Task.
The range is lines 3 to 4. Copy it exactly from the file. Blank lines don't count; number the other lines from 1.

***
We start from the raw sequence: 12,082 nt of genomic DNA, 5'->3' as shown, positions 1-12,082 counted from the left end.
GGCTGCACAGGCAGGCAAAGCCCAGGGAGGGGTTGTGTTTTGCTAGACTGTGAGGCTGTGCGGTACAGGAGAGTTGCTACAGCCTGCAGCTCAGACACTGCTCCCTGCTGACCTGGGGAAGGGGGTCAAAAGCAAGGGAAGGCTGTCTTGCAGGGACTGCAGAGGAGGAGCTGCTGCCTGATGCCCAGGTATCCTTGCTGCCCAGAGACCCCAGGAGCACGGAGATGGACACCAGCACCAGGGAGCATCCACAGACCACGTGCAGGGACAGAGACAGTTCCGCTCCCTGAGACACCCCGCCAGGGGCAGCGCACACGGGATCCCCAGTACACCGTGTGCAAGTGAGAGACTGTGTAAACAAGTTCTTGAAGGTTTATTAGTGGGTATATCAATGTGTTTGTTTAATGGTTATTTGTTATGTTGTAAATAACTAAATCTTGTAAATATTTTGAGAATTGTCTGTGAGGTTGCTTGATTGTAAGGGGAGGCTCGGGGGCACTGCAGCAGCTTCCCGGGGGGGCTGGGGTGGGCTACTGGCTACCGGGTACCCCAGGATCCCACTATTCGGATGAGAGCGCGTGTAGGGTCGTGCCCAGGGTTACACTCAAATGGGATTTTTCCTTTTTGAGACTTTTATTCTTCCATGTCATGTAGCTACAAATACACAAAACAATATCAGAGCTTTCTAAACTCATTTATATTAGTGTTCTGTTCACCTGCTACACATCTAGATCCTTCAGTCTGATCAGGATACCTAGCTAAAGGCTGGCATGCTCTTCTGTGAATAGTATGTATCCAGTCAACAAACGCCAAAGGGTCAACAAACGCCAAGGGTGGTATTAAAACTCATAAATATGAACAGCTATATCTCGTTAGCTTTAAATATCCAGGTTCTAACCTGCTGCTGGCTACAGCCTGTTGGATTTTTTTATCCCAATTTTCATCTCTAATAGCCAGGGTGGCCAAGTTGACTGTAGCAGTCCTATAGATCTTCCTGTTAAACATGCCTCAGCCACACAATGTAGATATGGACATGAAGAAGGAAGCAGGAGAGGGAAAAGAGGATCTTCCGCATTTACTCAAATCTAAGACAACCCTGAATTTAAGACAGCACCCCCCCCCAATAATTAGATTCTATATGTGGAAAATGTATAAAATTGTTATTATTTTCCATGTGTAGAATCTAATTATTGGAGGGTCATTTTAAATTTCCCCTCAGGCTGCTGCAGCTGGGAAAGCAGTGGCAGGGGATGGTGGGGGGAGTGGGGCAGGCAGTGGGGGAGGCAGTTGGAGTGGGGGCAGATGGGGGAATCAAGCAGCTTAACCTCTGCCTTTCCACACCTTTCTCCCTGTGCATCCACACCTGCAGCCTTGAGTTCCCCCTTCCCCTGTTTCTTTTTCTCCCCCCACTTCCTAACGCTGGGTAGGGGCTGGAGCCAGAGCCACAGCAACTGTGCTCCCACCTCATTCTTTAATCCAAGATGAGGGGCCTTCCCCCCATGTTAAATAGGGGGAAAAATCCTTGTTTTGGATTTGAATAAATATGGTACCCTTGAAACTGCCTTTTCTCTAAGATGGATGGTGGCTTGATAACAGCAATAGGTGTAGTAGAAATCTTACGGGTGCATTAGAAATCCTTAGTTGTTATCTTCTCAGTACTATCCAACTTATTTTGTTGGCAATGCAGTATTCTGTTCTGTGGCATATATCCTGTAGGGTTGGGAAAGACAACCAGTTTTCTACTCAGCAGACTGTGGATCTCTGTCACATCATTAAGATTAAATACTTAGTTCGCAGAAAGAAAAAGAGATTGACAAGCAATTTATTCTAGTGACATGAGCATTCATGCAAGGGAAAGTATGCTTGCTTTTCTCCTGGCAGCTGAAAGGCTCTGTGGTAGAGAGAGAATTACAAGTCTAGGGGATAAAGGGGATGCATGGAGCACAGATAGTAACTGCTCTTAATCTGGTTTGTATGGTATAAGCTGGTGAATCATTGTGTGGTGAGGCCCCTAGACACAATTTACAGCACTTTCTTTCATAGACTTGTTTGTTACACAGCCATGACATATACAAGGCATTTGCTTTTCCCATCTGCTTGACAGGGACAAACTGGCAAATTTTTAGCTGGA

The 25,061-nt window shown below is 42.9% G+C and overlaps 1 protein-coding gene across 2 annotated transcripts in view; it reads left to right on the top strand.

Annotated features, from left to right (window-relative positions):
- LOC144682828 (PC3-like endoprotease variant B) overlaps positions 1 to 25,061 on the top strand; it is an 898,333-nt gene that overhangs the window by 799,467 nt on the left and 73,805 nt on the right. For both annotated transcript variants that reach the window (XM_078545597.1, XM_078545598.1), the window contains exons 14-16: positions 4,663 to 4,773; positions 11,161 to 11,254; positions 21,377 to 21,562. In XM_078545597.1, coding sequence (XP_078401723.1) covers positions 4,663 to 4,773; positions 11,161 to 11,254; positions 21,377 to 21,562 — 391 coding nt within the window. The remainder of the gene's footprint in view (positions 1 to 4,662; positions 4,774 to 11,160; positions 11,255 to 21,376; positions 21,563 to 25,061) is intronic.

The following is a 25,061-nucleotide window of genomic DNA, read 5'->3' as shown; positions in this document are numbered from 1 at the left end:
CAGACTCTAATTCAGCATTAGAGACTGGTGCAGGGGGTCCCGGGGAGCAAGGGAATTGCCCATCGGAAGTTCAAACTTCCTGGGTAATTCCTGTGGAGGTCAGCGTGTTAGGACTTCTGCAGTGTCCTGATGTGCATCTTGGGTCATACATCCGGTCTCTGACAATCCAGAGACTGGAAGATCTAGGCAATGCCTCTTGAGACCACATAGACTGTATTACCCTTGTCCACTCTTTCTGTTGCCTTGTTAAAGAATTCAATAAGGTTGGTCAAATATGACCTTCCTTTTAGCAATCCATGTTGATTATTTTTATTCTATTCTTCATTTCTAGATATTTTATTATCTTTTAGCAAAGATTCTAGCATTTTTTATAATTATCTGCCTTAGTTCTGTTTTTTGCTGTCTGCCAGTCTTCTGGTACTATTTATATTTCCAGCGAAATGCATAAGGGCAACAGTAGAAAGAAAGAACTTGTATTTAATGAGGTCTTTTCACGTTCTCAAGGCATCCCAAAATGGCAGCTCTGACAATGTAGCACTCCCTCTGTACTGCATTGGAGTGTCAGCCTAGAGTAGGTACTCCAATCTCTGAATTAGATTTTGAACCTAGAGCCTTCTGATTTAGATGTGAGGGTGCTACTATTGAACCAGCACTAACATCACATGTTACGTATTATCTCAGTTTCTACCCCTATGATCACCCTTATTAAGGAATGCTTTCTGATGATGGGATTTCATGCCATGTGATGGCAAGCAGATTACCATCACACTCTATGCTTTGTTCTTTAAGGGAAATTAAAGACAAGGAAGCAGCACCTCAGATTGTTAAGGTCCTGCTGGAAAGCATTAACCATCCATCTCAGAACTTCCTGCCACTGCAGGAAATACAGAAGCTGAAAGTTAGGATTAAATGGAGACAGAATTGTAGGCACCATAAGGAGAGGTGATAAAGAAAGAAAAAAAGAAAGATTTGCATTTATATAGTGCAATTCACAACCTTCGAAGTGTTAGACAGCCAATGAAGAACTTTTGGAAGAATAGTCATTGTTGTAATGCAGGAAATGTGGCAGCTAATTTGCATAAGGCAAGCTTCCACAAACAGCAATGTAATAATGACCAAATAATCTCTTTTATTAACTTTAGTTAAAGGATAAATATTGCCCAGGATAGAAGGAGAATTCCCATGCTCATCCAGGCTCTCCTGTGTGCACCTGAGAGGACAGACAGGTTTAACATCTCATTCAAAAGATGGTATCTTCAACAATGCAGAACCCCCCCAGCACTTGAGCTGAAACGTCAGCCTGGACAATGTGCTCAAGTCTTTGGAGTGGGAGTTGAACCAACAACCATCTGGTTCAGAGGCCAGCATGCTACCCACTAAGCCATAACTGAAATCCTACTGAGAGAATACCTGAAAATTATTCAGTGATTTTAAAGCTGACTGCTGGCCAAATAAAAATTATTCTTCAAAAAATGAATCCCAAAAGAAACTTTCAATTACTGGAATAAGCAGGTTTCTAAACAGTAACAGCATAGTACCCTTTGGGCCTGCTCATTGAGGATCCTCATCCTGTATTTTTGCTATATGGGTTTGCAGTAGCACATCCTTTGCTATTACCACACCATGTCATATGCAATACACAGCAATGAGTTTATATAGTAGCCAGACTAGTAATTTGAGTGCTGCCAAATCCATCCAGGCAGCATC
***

The 25,061-nt window shown below is 42.9% G+C and overlaps 1 protein-coding gene across 2 annotated transcripts in view; it reads left to right on the top strand.

Annotated features, from left to right (window-relative positions):